Swift Talk #61
Mutable Shared Structs (Part 1)30:10
We build an experimental data type that combines the advantages of both structs and classes. It allows shared mutable state while preserving the features of structs to make easy copies and observe changes.
0:06 Today we'll build a new type in between a struct and a class that
incorporates positive aspects of both of these things, including the shared
state of objects, the possibility to know when something changes anywhere in the
structure, and the ease of making a private copy at any point.
1:01 This is a bit of an experiment. We don't know for sure if the end
result will be useful, but at least we'll get to play with some nice Swift
features and push the limits of the language.
Using a Class
1:29 Let's first take a look at an example that shows the challenge we're
facing. We have a Person class, and we created an array with some instances:
1:46 Let's say we're using this in an iOS app with a table view
controller that allows us to view individual items in a detail view controller,
and maybe the detail view controller wants to update the object:
2:38 When we initialize a PersonViewController and pass in the first
element of the people array and then call the update method, we're changing the
Person that's held by the detail view controller. The benefit of using objects
is that the change to the Person in the detail view controller will be
reflected in the first Person of the people array:
3:24 We don't have to worry about communicating changes back unless we
want to observe and react to changes. The array itself never changes because it
only holds references to objects. The Person instances themselves may change,
but their references in the people array stay the same. This is given away by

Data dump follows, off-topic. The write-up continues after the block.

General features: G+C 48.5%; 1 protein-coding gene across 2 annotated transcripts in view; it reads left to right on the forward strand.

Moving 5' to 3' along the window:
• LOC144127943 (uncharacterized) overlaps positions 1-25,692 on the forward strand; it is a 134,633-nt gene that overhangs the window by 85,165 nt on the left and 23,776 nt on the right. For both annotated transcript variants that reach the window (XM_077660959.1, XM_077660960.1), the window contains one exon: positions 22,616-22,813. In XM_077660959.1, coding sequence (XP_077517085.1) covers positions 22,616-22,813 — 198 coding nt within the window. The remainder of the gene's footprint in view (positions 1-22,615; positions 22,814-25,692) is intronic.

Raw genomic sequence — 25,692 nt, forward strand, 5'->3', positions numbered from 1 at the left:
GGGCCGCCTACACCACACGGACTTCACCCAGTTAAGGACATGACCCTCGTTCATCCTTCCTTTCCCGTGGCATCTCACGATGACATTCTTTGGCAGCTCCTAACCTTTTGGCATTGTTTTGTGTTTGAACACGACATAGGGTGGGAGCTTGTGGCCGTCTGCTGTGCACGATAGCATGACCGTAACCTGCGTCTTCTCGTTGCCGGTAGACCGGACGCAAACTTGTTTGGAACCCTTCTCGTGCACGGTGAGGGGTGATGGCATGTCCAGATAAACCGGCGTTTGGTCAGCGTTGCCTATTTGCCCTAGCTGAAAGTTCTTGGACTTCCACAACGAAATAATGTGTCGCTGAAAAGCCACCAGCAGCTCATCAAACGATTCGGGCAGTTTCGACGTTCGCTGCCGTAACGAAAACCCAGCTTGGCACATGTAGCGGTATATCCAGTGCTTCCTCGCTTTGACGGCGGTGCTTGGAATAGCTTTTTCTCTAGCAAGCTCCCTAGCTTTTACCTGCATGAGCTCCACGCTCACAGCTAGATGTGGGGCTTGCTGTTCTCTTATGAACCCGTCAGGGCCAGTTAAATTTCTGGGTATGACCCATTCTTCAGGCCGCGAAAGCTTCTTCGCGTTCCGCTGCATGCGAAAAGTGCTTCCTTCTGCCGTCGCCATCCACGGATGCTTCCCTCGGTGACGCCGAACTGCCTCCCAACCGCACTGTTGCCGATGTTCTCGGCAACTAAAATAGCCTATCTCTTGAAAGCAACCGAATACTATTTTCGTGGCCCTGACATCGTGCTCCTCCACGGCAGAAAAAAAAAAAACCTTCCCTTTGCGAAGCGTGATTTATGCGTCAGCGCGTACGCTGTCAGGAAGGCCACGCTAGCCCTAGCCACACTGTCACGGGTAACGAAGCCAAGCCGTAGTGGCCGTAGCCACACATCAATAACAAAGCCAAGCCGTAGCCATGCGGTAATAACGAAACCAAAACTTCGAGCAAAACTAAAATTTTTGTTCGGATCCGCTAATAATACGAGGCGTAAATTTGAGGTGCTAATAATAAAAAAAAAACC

the fact that we've defined people with a let.
Using a Struct
4:02 If Person was a struct, we would've defined people with a
var, and then we'd be able to observe changes. But since Person is a class,
a didSet of people isn't called, because the value of the people variable
4:42 When working with structs, we can take advantage of the value
semantics if we want to observe our data structure: by observing the variable,
we can be notified of changes anywhere in the structure. But if we want to
observe an array of objects, we either have to observe each object or we have to
be very disciplined about communicating back any changes we make to any of the
5:10 We convert Person into a struct and see which changes we have to
make to our code. A nice side effect is that we no longer need to write the
5:25 Now the didSet of people would be called if we'd actually
change its value. But we're passing a copy of the first person, and not a
reference, to the detail view controller, so the detail view controller is
updating its own copy of the Person. The observer of people is only called
if we make the change directly in the array:
people.last="new"// prints "people didSet [Person(first:\"Joe\", last: \"new\"), ...]"
6:36 When you create a new variable for a struct, you're creating a
copy. Changes to a copy don't affect the people array:
7:03 Now that we're working with structs, we have to somehow communicate
this change back to the original people array, e.g. by using a delegate or a
7:32 We'll create a class that's basically a box containing a struct. We
name the class Var, for lack of a better name. Inside Var, we can observe
the struct's value with didSet. This way we can use references to the box
anywhere and still have a central didSet to keep track of its changes.
8:08 The Var class is generic over its contained value, and it takes
an observer closure, which we hook up to the value's didSet:
10:25 Next we want to be able to take out a part of the struct. Let's
say we want to focus on the first Person, like in our original example with
the detail view controller. From peopleVar, we want to create another Var
that references only the first Person. When we mutate the value of this new
Var, it should update the original peopleVar.
11:08 Ultimately we want to index into an array of people, but we'll
start by using a Swift 4 keypath subscript to extract a Var for first or last
name from a Var<Person>. When that works, we'll add the array subscripting
based on the key path implementation.